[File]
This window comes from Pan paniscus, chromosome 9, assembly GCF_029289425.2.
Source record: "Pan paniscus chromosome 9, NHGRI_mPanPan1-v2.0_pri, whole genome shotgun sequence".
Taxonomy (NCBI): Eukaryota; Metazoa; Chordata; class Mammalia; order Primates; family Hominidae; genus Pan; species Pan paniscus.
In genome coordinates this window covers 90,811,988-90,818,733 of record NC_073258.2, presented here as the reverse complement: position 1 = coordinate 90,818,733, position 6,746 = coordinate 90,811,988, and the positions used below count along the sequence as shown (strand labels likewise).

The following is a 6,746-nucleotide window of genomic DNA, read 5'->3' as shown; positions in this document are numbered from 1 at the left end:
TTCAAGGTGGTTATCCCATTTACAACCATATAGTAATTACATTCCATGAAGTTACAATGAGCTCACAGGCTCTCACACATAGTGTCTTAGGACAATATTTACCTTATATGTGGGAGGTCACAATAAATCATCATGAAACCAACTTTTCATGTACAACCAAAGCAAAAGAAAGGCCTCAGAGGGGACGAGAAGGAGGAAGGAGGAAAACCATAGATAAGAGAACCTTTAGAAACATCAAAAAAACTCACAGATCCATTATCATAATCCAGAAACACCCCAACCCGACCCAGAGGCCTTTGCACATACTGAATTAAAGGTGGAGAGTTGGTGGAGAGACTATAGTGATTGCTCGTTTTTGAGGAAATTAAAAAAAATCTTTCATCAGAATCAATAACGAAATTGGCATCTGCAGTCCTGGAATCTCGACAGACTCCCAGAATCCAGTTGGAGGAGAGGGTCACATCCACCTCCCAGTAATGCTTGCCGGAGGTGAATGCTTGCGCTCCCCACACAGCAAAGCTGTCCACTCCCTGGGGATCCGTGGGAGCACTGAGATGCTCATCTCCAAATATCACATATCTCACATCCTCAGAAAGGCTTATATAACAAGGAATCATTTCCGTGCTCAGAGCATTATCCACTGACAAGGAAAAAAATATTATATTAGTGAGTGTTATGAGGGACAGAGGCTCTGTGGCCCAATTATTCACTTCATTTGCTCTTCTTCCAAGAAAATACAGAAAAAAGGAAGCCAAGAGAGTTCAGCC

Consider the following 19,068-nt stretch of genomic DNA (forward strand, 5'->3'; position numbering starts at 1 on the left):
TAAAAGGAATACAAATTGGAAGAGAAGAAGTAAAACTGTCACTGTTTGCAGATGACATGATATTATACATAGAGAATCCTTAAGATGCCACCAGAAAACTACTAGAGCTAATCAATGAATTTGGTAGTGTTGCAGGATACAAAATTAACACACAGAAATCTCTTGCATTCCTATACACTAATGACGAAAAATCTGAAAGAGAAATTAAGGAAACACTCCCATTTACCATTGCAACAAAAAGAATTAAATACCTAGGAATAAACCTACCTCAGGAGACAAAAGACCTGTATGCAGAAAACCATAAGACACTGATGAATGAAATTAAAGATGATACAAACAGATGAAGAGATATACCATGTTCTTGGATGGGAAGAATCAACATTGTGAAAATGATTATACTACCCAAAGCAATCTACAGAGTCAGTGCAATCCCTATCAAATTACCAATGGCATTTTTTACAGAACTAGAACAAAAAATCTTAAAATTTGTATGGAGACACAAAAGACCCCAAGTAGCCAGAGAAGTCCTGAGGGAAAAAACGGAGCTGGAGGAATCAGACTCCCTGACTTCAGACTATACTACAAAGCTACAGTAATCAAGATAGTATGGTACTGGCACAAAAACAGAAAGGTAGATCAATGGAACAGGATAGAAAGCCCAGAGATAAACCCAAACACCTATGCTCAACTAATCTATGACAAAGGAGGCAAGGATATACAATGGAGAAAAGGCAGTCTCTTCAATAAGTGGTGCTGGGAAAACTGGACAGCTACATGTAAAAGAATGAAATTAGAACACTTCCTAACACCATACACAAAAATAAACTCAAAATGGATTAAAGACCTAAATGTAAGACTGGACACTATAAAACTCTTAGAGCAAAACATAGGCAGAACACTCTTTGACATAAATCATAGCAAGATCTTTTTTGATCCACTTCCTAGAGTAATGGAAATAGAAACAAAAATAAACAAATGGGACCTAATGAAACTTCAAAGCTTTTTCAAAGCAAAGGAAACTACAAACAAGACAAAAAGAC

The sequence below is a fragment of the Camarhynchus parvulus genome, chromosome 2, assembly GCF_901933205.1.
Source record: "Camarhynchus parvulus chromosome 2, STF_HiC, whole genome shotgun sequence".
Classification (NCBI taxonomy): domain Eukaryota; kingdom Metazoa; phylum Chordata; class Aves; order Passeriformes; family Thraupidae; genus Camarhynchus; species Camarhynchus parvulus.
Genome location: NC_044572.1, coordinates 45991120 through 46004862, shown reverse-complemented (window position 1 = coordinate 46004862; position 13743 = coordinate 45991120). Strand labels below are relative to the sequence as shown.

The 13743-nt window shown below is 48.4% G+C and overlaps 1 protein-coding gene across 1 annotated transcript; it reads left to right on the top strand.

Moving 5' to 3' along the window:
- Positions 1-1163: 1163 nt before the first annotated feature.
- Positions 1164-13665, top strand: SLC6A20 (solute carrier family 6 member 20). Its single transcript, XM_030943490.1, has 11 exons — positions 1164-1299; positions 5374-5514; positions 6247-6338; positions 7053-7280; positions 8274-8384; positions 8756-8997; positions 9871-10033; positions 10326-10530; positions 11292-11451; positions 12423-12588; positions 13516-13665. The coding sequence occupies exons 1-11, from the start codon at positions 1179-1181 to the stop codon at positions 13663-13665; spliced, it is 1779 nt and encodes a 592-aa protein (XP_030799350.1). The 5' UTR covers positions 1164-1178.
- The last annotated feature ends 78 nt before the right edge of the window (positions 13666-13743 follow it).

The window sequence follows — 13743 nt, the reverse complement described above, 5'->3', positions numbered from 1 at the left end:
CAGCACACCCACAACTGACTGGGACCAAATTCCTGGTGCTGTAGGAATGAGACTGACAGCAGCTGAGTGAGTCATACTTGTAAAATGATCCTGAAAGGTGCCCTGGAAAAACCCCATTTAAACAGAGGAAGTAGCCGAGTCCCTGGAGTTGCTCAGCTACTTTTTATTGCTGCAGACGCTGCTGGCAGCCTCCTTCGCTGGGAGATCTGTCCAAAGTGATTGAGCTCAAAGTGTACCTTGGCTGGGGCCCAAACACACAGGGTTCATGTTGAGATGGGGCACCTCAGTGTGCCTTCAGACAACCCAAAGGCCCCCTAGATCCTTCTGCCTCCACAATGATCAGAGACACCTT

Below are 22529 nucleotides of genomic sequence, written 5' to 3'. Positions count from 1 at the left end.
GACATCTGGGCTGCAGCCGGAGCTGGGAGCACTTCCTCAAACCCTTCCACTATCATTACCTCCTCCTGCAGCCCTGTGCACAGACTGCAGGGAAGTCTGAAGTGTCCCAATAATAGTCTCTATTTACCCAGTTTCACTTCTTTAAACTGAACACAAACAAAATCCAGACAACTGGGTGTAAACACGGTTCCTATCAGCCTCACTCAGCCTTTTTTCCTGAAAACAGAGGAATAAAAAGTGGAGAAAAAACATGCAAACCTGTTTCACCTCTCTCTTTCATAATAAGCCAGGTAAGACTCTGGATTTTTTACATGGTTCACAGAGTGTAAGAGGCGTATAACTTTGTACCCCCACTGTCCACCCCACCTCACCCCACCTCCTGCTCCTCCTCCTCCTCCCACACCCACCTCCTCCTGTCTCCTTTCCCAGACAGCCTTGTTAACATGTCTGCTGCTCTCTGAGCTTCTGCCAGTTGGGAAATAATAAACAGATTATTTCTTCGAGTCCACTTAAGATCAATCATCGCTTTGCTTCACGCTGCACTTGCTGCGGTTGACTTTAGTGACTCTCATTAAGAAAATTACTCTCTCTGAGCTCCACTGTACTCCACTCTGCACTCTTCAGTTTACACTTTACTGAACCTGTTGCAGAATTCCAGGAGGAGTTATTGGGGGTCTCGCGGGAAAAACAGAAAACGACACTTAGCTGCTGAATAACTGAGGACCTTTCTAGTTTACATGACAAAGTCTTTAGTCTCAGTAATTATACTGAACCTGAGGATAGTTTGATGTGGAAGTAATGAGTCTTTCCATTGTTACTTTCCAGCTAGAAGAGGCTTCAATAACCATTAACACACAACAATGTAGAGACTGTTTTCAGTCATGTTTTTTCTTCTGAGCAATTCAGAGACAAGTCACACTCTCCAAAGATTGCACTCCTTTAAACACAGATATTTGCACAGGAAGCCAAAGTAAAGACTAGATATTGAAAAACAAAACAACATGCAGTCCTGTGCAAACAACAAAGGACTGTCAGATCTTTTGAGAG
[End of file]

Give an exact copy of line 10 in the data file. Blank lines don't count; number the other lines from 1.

Source record: "Camarhynchus parvulus chromosome 2, STF_HiC, whole genome shotgun sequence".